Like me, you have a few creative gifts. There are times when I find my brain bouncing from thoughts of music, to writing, to…building a strip-wood kayak…and trying to find the time to do anything. Here I am, with a full studio insde of my shop with recording capabilities, microphones, instruments, and…why am I not in there EVERY DAY?

    Actually, I am really okay with the state of things. I actually started off my adult life pursuing a career in the arts–I graduated from a commercial art college and was on my way to becoming an illustrator. I was also taking care of a small child and a…wife. I had to face the harsh reality that in order to become an artist who makes a living at it, I had to do the art that someone told me to do, and I had to starve. I need to pay the bills!

    When I graduated from college and began my career as a forester, I still believed that passion in what I was doing was the most important factor–I was passionate about my career and quickly burned out on the reality of it all. I took a break, pursued some other paths, then ended up right back in the same career with a different viewpoint: We all need a livelihood–a way to pay the bills and move through life in our society, caring for our children and preparing for our retirements. But we also have our passions. To me, when my passion is not my livelihood, it is a much more relaxing endeavor.

    However, I still cannot get those thoughts out of my head, “What if?” :)


    • Hey Abe,

      I am totally with you on this one. Being passionate at work can KILL you. Work is so much more easily done if you like it, but being passionate about it can turn you inside out.

      I had a friend who could have been a professional fishing and hunting guide but he chose not to. His reason was that it would become a job…and he preferred his time in the wilderness be pure recreation.


      • wordofabe says:

        Yeah, after two years of working outdoors in the most beautiful country on the planet, I realized I wasn’t even being moved by the site of a towering snow-covered mountain looming overhead. I had literally become unable to see the forest for the trees. :)

        A different perspective helps immensely. A job is a job, but it is really just that–a job.


    • Wait.


      Wow. Last night when I finally realized what direction I needed to take with music, I gave some thought to the fact that I need a fairly soundproof place where I could blast away on my piano and sing without having to annoy the neighbours. And that means – for me – finding a different place to live.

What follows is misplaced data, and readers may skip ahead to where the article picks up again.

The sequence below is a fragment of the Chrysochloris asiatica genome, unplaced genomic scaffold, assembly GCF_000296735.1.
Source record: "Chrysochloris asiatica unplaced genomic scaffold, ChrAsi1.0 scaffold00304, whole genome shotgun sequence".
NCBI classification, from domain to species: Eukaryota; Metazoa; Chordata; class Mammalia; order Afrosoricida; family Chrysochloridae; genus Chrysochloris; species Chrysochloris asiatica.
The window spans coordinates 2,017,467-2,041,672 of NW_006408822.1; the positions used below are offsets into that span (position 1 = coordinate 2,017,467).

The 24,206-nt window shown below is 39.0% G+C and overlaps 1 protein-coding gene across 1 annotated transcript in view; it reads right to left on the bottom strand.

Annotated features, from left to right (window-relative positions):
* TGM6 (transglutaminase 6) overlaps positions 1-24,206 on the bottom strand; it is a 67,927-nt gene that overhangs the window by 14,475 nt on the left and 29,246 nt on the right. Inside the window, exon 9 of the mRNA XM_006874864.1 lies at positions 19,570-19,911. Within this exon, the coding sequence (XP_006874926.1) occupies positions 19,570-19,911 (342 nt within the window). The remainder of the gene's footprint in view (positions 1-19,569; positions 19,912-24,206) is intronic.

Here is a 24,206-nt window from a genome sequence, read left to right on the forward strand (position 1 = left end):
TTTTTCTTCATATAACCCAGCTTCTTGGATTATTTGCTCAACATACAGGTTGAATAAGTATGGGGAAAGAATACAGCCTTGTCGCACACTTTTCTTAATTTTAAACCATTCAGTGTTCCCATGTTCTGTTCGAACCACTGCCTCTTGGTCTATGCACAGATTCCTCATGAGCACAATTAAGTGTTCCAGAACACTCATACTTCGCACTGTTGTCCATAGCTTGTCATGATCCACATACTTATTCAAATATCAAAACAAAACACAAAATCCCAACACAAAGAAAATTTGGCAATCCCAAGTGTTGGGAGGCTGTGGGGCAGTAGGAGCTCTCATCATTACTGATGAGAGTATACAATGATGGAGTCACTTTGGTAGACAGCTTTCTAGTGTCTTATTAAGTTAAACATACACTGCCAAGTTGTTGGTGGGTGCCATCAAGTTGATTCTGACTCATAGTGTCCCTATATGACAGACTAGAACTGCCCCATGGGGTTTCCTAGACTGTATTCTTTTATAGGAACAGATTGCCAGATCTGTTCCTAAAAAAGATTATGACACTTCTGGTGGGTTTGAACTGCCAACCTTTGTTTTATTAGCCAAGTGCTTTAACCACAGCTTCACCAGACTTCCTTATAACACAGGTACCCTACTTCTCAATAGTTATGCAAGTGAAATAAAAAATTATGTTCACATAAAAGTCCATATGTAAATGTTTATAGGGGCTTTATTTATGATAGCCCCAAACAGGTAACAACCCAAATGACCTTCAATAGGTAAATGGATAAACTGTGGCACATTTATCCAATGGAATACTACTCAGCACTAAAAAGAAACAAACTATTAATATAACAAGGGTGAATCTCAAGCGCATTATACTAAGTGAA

You know what? I’m going to have to pay you a visit, I think. Just so that we can jam at some point.

      Yours is a fascinating evolution. I knew how fiercely you felt about forestry from some of your earlier blogs – didn’t know how it fit into the overall picture until now though.

      Your last line kind of says it all for me, I think. I don’t want any “what if’s” floating around in my head. I am going to play that piano, and I’m going to find others to play with me and we’re going to create some stuff. We may never go commercial and that’s OK. I don’t care. As long as we play.


      • wordofabe says:

        Yes, my brother and I built a recording studio within the walls of my shop. My shop is large–about 4,000 sq ft, I think. The studio is built within the shop as a separate building, which is pretty cool. It’s small, but I can fit a full band inside of the tracking room. There is a separate room with a glass window and about 6 inches of air space between them both. My brother moved away and took the recording software with him, but I still have the soundboard, mics, and everything else I need to record songs. Lately I’ve been feeling a little more motivated to get the remaining things I need to really amp it up, like a new computer and software package and a real, acoustic piano. I have a nice new Electric Piano with some great sounds, but as you know, there is nothing like the sound of an acoustic piano. I’m looking at some old uprights as I do not have the space for a grand (nor the funds to purchase a Steinway!).